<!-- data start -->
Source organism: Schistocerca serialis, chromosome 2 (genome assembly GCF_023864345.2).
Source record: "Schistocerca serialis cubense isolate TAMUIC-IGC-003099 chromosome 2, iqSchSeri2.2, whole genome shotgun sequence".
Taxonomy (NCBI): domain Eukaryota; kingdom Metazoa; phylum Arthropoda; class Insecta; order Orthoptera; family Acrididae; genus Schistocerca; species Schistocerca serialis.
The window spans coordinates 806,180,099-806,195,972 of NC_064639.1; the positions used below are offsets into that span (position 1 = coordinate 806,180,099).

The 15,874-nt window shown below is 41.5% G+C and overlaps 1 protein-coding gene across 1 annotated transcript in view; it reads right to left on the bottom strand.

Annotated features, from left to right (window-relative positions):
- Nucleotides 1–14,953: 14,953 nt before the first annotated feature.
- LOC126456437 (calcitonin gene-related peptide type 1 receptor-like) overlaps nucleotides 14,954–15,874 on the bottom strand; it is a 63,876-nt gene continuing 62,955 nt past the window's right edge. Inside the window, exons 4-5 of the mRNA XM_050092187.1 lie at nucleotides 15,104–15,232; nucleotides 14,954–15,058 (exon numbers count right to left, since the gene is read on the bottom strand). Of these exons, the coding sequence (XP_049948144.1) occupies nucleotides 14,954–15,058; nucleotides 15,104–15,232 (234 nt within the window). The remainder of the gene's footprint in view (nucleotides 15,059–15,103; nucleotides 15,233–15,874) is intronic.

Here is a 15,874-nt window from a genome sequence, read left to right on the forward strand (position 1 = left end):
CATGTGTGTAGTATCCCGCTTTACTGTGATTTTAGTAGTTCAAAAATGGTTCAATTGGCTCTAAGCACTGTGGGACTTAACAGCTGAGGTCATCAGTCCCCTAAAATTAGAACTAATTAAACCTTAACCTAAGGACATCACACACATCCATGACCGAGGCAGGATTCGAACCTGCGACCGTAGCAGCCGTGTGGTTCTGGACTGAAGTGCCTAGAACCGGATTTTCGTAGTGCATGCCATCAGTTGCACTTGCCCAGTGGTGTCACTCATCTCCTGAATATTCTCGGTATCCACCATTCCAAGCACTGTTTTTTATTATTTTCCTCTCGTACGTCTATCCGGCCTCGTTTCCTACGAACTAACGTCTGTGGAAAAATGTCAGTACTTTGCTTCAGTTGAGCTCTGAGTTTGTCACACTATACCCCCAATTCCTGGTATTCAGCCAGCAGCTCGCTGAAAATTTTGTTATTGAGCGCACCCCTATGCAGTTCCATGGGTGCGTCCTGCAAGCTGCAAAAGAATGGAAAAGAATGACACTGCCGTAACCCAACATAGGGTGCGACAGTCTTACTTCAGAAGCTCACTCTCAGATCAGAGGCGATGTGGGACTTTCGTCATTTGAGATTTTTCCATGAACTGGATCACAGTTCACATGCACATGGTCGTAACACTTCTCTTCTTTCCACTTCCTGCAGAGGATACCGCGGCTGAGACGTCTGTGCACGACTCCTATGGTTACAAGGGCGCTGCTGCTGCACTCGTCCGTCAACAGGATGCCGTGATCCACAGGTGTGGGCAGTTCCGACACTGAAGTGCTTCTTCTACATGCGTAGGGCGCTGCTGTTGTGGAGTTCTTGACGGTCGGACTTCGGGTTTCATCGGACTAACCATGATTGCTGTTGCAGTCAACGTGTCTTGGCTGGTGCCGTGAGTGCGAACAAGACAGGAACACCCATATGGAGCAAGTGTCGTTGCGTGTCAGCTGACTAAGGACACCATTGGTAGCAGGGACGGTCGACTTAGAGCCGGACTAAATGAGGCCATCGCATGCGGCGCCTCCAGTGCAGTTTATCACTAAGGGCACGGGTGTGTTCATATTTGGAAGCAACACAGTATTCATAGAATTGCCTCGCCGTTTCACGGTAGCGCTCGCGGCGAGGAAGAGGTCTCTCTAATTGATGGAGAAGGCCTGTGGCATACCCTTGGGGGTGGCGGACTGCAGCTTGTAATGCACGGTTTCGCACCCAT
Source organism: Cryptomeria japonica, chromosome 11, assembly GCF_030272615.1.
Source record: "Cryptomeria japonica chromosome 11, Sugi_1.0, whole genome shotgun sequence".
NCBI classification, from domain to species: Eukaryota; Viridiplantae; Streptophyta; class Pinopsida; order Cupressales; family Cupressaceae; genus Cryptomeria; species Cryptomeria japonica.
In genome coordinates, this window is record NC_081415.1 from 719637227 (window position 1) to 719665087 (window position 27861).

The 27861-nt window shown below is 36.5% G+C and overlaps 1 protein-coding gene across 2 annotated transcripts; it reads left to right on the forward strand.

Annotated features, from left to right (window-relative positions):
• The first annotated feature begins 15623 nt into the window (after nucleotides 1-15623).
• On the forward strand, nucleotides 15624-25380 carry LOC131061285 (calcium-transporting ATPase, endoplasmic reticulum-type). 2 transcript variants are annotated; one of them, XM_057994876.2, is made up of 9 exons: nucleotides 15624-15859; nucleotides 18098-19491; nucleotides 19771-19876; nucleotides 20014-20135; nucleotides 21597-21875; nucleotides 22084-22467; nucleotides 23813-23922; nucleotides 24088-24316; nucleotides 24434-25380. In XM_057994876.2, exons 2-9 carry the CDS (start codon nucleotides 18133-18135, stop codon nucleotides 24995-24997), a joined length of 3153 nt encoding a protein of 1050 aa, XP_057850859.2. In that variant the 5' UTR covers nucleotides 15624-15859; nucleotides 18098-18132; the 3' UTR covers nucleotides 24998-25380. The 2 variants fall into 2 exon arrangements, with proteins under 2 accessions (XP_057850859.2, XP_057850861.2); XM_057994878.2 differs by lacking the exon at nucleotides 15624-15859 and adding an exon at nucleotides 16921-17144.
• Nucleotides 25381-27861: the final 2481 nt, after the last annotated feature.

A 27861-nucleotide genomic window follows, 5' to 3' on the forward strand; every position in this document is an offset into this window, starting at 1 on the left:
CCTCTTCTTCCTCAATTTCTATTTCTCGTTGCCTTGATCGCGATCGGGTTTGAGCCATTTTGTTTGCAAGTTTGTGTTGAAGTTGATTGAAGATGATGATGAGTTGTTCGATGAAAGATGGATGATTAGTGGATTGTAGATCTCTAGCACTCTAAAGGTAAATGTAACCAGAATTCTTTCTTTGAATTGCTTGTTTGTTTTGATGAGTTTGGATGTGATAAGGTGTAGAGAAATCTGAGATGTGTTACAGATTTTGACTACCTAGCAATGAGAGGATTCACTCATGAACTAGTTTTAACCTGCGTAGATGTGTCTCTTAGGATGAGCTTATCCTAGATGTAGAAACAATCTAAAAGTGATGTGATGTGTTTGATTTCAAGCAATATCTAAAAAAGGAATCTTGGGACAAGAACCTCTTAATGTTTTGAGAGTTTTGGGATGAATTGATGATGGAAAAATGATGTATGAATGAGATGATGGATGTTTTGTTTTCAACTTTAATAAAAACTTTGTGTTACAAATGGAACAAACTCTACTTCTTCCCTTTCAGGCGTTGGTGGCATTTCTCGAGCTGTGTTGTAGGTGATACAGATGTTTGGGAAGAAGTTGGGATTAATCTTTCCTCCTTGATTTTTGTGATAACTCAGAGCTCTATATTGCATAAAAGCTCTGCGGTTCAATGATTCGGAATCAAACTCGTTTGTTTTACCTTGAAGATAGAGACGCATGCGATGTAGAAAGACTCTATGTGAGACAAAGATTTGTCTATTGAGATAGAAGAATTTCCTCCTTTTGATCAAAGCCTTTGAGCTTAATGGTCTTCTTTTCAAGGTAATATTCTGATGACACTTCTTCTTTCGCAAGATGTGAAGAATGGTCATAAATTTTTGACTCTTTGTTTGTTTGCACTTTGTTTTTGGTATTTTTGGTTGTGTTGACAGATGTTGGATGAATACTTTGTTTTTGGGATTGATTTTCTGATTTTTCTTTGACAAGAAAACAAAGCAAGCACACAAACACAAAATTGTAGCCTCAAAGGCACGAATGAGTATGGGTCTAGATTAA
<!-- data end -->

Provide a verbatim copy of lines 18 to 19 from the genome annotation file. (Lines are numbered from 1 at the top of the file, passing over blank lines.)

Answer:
• On the forward strand, nucleotides 15624-25380 carry LOC131061285 (calcium-transporting ATPase, endoplasmic reticulum-type). 2 transcript variants are annotated; one of them, XM_057994876.2, is made up of 9 exons: nucleotides 15624-15859; nucleotides 18098-19491; nucleotides 19771-19876; nucleotides 20014-20135; nucleotides 21597-21875; nucleotides 22084-22467; nucleotides 23813-23922; nucleotides 24088-24316; nucleotides 24434-25380. In XM_057994876.2, exons 2-9 carry the CDS (start codon nucleotides 18133-18135, stop codon nucleotides 24995-24997), a joined length of 3153 nt encoding a protein of 1050 aa, XP_057850859.2. In that variant the 5' UTR covers nucleotides 15624-15859; nucleotides 18098-18132; the 3' UTR covers nucleotides 24998-25380. The 2 variants fall into 2 exon arrangements, with proteins under 2 accessions (XP_057850859.2, XP_057850861.2); XM_057994878.2 differs by lacking the exon at nucleotides 15624-15859 and adding an exon at nucleotides 16921-17144.
• Nucleotides 25381-27861: the final 2481 nt, after the last annotated feature.